Annual Festivals: Opening More Doors or Complicating Things?
André R. Coutu · From fps #7 · March 1, 2006 | Within the past year a number of animation festivals (the Ottawa International Animation Festival, Animefest Zagreb and the Stuttgart International Animation Film Festival) have broken from tradition and become annual events. In the live-action world this is common practice, but this has not been the case in animation. Since their inception, animation festivals have been biennial events. The reasons for this were obvious. First, ten to fifteen years ago the quantity of entries was a fraction of what they are today (there were 750 entries for Ottawa in 1992, and 1,800 entries in 2005). Second, with longer production cycles and stifling production costs, animation films were not made as frequently. Therefore, in order to present a decent selection of films, animation festivals typically took place every two years.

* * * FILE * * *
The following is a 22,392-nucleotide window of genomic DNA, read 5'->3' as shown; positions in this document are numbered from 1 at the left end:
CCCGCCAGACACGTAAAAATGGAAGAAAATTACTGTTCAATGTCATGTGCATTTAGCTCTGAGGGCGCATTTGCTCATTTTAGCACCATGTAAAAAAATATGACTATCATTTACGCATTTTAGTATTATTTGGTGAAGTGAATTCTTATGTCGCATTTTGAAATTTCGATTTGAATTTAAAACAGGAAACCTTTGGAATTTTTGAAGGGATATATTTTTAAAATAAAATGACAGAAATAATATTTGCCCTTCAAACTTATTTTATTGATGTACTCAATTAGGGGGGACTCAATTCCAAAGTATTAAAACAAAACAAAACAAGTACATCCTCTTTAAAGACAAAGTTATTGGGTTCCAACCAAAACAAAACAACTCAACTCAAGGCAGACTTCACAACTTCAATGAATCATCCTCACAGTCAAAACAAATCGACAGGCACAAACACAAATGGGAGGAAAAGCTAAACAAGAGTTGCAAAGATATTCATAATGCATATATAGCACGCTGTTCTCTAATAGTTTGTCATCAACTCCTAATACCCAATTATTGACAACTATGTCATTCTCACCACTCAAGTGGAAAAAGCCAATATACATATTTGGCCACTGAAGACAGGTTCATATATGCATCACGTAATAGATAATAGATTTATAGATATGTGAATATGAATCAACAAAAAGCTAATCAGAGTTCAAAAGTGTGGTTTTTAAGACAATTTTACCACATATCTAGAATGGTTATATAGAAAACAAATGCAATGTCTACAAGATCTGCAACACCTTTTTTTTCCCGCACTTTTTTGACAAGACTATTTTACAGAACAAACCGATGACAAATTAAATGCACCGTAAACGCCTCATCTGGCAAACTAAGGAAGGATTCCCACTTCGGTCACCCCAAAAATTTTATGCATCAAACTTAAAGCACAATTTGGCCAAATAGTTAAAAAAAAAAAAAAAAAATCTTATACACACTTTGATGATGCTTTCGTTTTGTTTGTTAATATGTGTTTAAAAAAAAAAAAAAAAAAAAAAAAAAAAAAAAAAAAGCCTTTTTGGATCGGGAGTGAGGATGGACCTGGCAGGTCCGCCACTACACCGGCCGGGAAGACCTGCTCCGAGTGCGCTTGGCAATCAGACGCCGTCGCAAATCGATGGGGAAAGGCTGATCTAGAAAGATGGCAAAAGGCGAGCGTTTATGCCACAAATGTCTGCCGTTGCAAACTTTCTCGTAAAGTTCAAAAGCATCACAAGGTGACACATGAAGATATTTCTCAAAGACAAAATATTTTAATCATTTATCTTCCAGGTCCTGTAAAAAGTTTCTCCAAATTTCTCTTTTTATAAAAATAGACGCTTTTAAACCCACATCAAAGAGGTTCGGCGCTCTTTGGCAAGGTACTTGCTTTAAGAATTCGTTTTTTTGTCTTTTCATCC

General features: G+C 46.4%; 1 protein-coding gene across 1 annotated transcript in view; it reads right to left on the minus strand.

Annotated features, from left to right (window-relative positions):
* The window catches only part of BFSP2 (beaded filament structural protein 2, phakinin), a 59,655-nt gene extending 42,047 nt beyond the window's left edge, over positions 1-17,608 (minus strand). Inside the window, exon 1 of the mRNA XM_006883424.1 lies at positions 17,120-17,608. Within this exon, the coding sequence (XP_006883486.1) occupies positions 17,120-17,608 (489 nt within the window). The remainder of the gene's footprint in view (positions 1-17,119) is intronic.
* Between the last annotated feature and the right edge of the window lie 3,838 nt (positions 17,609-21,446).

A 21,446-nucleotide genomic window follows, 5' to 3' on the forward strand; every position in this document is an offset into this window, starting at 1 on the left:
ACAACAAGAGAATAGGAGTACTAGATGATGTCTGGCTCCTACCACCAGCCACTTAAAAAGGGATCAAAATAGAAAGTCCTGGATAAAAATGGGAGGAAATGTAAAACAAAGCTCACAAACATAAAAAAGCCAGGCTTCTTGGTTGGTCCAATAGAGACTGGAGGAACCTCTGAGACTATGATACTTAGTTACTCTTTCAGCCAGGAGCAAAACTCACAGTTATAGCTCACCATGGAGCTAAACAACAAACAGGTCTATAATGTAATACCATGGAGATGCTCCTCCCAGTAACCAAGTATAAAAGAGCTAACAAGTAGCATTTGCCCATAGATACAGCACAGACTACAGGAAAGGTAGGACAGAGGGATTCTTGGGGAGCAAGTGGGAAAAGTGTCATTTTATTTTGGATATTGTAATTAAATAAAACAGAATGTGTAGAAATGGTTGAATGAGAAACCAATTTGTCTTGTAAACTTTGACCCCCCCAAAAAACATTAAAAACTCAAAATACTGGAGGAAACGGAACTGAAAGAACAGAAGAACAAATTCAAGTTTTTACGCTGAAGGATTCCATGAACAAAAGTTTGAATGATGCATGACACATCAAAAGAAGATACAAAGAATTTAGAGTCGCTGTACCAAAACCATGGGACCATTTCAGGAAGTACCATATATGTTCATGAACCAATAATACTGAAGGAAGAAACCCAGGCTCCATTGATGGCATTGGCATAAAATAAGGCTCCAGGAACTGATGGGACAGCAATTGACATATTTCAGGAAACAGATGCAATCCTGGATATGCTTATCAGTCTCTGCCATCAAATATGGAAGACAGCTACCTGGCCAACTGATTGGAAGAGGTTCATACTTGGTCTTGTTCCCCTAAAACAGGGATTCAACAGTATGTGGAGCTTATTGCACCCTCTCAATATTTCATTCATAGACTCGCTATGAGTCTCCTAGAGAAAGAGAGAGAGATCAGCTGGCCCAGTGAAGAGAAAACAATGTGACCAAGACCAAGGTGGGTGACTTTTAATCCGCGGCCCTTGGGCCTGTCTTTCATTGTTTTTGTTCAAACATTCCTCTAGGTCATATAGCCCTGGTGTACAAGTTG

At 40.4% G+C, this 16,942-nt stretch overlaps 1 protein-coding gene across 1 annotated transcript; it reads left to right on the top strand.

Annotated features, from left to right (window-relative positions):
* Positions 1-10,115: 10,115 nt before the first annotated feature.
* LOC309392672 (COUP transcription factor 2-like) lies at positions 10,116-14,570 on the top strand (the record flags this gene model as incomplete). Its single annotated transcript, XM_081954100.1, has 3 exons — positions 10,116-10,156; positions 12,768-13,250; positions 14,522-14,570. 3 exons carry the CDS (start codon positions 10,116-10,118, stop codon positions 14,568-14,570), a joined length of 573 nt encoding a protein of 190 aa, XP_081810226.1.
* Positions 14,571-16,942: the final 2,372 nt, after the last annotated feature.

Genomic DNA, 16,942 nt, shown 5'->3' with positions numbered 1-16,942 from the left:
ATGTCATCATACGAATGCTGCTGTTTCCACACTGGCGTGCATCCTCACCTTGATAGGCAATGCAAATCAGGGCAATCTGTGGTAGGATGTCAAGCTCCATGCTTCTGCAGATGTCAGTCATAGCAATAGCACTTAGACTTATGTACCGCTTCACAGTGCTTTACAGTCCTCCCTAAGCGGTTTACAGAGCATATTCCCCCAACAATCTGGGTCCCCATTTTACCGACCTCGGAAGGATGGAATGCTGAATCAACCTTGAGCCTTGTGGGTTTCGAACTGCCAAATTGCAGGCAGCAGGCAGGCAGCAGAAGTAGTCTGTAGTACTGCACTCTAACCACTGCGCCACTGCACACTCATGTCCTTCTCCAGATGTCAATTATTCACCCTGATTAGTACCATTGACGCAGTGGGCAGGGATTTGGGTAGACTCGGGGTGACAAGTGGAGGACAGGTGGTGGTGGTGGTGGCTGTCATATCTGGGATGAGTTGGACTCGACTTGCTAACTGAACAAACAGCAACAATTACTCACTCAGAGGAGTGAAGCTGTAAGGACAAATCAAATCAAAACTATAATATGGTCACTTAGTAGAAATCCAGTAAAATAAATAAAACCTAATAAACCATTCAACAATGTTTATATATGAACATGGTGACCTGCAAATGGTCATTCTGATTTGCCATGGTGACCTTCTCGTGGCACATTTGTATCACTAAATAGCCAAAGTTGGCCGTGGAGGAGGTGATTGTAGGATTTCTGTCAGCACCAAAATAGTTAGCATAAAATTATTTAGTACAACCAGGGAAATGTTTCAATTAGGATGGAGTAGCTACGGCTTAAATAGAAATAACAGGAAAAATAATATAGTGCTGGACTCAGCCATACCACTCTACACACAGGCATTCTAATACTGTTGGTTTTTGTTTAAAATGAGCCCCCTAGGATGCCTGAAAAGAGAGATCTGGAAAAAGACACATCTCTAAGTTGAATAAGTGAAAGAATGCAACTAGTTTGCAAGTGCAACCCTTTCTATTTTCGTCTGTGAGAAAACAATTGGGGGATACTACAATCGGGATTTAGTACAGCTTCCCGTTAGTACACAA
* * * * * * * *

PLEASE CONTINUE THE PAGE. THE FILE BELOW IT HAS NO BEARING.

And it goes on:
There were only a handful of animation festivals thirty years ago and most abided by a number of guidelines provided by the International Animated Film Society (ASIFA International). These guidelines ensured that festivals would not compete against each other and cut in on an already limited market. However, throughout the 1980s and 1990s, new technologies emerged that helped increase the number of animation films produced each year. By the mid-1990s, the production of animated films continued to increase to the point where ASIFA festivals considered becoming annual events. New animation festivals also began to emerge as a result of the increased production.
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